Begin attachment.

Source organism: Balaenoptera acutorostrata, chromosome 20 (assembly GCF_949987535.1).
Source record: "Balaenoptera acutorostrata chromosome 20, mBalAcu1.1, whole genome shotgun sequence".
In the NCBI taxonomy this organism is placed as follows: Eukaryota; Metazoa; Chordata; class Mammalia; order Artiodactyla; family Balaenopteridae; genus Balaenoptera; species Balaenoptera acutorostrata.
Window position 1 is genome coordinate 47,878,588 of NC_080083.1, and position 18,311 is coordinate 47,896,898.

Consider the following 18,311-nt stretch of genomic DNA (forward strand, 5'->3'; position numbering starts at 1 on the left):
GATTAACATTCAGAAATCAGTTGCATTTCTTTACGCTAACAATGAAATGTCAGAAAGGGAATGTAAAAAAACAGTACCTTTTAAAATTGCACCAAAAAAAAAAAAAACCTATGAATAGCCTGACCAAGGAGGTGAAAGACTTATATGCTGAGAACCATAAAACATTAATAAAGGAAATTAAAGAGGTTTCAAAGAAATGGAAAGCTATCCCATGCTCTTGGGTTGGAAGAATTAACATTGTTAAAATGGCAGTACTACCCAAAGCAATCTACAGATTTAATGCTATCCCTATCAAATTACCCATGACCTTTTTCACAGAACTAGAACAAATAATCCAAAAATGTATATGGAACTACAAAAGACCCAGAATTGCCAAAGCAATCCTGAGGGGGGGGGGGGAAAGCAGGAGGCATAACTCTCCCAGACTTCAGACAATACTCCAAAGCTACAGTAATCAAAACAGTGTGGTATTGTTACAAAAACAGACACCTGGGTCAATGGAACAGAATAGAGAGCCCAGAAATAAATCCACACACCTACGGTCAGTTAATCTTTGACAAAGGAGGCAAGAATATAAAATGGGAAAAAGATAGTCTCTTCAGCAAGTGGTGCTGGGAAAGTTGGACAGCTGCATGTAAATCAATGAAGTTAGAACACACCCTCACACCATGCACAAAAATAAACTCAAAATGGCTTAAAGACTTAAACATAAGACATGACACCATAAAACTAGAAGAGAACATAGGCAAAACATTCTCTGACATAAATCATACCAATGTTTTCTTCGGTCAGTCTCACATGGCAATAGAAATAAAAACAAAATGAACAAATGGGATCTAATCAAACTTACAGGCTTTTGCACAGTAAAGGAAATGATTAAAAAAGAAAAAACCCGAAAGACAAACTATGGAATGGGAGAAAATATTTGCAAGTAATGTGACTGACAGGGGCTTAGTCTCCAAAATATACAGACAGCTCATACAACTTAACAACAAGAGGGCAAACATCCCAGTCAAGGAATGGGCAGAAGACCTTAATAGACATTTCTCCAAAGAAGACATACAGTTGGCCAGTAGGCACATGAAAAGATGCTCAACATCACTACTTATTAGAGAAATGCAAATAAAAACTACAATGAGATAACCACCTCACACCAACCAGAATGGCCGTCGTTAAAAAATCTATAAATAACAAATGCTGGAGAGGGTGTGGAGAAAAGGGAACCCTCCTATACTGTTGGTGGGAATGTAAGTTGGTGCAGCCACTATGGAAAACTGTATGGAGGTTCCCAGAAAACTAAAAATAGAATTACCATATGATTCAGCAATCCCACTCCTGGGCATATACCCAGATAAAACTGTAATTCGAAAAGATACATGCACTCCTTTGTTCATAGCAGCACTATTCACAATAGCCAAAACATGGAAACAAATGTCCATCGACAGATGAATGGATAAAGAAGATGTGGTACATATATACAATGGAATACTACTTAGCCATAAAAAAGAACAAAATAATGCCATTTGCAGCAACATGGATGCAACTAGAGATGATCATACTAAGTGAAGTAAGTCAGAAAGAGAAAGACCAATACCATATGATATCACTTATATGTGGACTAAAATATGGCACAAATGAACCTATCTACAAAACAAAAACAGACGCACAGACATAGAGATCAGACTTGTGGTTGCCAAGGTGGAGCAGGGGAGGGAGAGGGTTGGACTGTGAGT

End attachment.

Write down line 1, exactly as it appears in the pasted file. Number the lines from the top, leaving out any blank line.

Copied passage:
Source organism: Balaenoptera acutorostrata, chromosome 20 (assembly GCF_949987535.1).